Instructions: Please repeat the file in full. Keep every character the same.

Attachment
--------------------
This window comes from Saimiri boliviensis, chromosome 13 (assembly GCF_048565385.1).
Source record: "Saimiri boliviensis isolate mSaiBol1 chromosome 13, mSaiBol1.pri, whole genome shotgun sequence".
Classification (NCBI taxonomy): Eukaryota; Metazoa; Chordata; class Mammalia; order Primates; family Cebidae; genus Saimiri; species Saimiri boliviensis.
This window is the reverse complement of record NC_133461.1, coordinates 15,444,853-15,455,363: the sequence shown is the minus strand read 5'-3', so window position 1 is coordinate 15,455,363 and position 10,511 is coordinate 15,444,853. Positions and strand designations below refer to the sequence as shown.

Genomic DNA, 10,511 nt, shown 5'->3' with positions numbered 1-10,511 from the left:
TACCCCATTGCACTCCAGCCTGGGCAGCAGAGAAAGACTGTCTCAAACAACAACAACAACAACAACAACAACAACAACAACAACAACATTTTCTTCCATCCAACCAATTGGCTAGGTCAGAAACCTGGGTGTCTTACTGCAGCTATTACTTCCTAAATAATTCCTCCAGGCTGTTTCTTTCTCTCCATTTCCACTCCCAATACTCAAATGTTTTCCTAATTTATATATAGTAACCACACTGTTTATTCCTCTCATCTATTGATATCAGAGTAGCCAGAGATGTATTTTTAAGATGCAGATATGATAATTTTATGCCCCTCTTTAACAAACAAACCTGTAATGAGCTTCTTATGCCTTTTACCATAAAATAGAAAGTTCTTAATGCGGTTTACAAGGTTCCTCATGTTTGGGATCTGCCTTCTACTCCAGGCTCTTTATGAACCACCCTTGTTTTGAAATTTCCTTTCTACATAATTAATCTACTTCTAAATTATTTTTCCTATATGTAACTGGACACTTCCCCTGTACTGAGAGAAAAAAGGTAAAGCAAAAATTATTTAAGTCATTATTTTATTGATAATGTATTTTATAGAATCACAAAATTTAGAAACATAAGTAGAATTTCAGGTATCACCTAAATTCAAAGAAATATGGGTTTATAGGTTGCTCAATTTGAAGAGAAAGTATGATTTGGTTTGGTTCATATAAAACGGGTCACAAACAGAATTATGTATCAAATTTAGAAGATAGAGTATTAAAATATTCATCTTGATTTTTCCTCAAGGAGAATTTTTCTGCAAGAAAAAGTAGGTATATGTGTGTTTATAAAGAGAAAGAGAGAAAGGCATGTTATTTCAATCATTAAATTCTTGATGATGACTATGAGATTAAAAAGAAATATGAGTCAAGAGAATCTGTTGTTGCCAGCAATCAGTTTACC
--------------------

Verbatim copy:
This window comes from Saimiri boliviensis, chromosome 13 (assembly GCF_048565385.1).
Source record: "Saimiri boliviensis isolate mSaiBol1 chromosome 13, mSaiBol1.pri, whole genome shotgun sequence".
Classification (NCBI taxonomy): Eukaryota; Metazoa; Chordata; class Mammalia; order Primates; family Cebidae; genus Saimiri; species Saimiri boliviensis.
This window is the reverse complement of record NC_133461.1, coordinates 15,444,853-15,455,363: the sequence shown is the minus strand read 5'-3', so window position 1 is coordinate 15,455,363 and position 10,511 is coordinate 15,444,853. Positions and strand designations below refer to the sequence as shown.

Genomic DNA, 10,511 nt, shown 5'->3' with positions numbered 1-10,511 from the left:
TACCCCATTGCACTCCAGCCTGGGCAGCAGAGAAAGACTGTCTCAAACAACAACAACAACAACAACAACAACAACAACAACAACAACATTTTCTTCCATCCAACCAATTGGCTAGGTCAGAAACCTGGGTGTCTTACTGCAGCTATTACTTCCTAAATAATTCCTCCAGGCTGTTTCTTTCTCTCCATTTCCACTCCCAATACTCAAATGTTTTCCTAATTTATATATAGTAACCACACTGTTTATTCCTCTCATCTATTGATATCAGAGTAGCCAGAGATGTATTTTTAAGATGCAGATATGATAATTTTATGCCCCTCTTTAACAAACAAACCTGTAATGAGCTTCTTATGCCTTTTACCATAAAATAGAAAGTTCTTAATGCGGTTTACAAGGTTCCTCATGTTTGGGATCTGCCTTCTACTCCAGGCTCTTTATGAACCACCCTTGTTTTGAAATTTCCTTTCTACATAATTAATCTACTTCTAAATTATTTTTCCTATATGTAACTGGACACTTCCCCTGTACTGAGAGAAAAAAGGTAAAGCAAAAATTATTTAAGTCATTATTTTATTGATAATGTATTTTATAGAATCACAAAATTTAGAAACATAAGTAGAATTTCAGGTATCACCTAAATTCAAAGAAATATGGGTTTATAGGTTGCTCAATTTGAAGAGAAAGTATGATTTGGTTTGGTTCATATAAAACGGGTCACAAACAGAATTATGTATCAAATTTAGAAGATAGAGTATTAAAATATTCATCTTGATTTTTCCTCAAGGAGAATTTTTCTGCAAGAAAAAGTAGGTATATGTGTGTTTATAAAGAGAAAGAGAGAAAGGCATGTTATTTCAATCATTAAATTCTTGATGATGACTATGAGATTAAAAAGAAATATGAGTCAAGAGAATCTGTTGTTGCCAGCAATCAGTTTACC